AND THE PASSWORD IS…
Wednesday, April 14, 2021
Happy Blogaversary To Me!
I have no opinion for this week's Cranky Opinion Friday.
Instead I offer this re-run, my very first post of almost 3000 posts, on this my
10th cranky Blogaversary
When I was working for a major Wall Street firm I must have used at least 15 applications which required a password for access. I would have liked to have used only one password, but that was not possible. You would think that a company would establish one set of rules for choosing a password. You would think wrong.
One application required a 3-5 alpha character password; one required a 7-10 alpha character password. Some applications required at least one uppercase character, and some required at least one numeric. Most applications required the password be changed every month.
I used at least seven different passwords. For those applications which were not used every day, violating the password was a given. Unless I guessed correctly it would be three tries and you are out. I wonder how many hours of productivity per day are wasted by employees trying to have their passwords reset.
We were always warned that choosing a password was important. Do not pick something obvious like your birthday. Don’t use your initials. Don’t use the names of your wife or kids or pet or your parents or your grandparents. Do not use any name or number that anyone could tie to you as that would be too easy for a scammer to figure out and get unauthorized access to an application. Essentially the rule was to never choose a password that you might actually remember.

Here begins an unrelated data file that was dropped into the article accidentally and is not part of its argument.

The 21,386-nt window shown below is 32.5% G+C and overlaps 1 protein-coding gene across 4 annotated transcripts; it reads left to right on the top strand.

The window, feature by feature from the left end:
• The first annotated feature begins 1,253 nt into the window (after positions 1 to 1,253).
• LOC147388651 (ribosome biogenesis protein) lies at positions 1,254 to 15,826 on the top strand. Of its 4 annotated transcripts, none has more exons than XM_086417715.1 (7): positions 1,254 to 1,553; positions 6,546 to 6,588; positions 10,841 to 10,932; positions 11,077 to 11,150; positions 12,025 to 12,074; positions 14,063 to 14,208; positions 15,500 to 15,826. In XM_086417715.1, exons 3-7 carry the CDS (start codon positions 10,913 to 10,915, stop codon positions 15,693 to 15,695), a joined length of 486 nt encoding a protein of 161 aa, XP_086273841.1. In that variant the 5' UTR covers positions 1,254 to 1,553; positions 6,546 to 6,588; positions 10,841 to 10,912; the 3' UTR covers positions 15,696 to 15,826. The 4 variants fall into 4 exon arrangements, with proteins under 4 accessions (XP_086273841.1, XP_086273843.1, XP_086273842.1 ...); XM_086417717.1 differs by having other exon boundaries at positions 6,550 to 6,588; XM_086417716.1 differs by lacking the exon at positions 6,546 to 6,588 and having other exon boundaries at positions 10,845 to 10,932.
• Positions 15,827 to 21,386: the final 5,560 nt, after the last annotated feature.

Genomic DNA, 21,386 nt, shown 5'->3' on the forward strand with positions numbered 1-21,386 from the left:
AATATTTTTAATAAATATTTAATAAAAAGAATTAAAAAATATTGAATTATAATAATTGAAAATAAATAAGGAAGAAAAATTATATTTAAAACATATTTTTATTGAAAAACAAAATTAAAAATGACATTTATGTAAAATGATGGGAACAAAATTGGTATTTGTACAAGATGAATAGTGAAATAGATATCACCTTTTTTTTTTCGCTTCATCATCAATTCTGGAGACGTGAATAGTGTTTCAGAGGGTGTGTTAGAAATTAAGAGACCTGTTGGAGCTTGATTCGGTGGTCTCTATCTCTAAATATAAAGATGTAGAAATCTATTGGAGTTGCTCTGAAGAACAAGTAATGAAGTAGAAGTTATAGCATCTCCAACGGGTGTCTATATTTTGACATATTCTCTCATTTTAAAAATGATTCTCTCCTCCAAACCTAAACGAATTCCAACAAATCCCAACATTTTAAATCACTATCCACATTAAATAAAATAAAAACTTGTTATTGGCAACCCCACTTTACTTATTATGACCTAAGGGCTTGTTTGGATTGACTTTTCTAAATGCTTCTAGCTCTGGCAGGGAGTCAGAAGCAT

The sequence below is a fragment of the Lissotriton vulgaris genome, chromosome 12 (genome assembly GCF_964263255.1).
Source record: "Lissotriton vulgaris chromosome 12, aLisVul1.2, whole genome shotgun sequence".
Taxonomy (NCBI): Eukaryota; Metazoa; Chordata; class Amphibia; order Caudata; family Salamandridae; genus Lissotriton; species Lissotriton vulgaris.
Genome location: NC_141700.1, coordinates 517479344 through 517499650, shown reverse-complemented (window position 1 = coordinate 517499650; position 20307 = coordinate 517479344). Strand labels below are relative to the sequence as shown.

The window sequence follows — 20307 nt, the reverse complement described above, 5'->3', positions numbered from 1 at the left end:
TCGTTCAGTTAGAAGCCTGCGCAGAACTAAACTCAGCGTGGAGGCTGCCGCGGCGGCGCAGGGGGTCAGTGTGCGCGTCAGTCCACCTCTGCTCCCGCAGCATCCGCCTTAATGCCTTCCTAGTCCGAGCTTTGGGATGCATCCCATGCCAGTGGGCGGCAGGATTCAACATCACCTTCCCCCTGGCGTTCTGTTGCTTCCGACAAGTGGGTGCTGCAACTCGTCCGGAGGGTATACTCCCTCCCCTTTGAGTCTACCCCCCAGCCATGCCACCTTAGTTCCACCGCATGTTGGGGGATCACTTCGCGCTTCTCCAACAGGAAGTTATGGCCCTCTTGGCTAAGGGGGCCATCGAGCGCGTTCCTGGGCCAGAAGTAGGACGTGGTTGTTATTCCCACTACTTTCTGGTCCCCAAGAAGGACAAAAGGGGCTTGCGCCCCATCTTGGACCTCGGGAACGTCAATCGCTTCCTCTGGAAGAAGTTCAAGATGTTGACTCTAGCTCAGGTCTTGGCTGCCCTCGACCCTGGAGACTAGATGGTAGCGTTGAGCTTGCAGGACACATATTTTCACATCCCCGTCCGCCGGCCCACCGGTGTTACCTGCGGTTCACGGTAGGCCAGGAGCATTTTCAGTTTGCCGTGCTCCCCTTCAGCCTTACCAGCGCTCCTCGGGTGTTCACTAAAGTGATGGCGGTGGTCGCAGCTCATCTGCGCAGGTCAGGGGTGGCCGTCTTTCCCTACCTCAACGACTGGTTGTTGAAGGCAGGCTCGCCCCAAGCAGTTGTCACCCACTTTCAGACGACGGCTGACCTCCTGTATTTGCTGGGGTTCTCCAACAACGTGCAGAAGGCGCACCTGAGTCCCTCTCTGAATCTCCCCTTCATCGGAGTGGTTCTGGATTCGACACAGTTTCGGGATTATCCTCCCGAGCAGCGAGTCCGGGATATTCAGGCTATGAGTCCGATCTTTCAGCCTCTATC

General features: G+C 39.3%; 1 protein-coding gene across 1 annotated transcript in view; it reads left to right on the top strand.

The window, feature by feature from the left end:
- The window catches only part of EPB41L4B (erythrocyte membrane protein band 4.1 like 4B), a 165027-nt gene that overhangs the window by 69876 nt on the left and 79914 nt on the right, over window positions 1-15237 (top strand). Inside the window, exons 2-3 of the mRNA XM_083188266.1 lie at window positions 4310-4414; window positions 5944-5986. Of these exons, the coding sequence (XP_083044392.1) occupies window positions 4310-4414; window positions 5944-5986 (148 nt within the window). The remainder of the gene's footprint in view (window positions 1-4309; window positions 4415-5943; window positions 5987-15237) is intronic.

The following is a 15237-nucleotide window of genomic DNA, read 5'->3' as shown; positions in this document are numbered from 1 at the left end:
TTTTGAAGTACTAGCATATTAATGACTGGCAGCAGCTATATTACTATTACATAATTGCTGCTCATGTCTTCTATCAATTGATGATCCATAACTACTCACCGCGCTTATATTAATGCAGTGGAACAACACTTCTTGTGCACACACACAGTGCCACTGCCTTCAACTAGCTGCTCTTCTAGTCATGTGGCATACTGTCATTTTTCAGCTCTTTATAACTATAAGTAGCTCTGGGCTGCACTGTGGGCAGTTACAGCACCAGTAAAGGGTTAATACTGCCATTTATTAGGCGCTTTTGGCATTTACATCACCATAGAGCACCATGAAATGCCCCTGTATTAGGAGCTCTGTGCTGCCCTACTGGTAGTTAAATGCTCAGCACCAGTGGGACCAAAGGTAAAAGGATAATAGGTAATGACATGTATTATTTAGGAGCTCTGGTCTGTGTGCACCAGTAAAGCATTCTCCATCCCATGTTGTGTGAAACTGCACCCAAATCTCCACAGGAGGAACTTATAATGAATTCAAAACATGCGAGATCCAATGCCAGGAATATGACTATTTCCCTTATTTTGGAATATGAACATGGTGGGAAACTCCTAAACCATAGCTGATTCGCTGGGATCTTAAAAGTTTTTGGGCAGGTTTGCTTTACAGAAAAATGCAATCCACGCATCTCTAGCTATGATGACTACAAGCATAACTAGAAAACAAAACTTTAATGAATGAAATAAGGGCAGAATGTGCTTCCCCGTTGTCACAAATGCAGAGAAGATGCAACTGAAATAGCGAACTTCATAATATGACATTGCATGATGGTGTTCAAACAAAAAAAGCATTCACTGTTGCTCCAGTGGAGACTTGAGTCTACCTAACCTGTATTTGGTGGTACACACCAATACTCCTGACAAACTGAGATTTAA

Since I could not remember the seven to ten different passwords I was required to use, all of which I was required to change monthly, the obvious solution was to record all my passwords and the associated applications on a piece of paper and leave it under my keyboard. This also was frowned upon.
“Do not leave your list of passwords where they may be easily found!”
OK, I cannot use passwords which I can easily remember, and when I write them down so I can remember them, I need to put the cheat-sheet in a not obvious place. In effect, hide the list of passwords which you cannot remember in a place that you will also not remember.
I developed a secret code based on numbers and the alphabet. Using this code, I recorded the hiding place that I could not remember which held the passwords for all the applications which I could not remember and placed it under the keyboard. I recorded the key to the code which told me where I hid the passwords that I could not remember and hid it somewhere no one would ever suspect. I recorder this location on a piece of paper and taped it blank side up to my keyboard. On the blank side I wrote K2PWLcLiUtP (Key to password location code location is under this paper.)
Weeks later I was fired! At night, my computer was broken into and an application accessed which enabled the hacker to steal sensitive information which cost the firm several million dollars. I was fired for breaking the rules of password security. I forgot that the password for this sensitive application was K2PWLcLiUtP.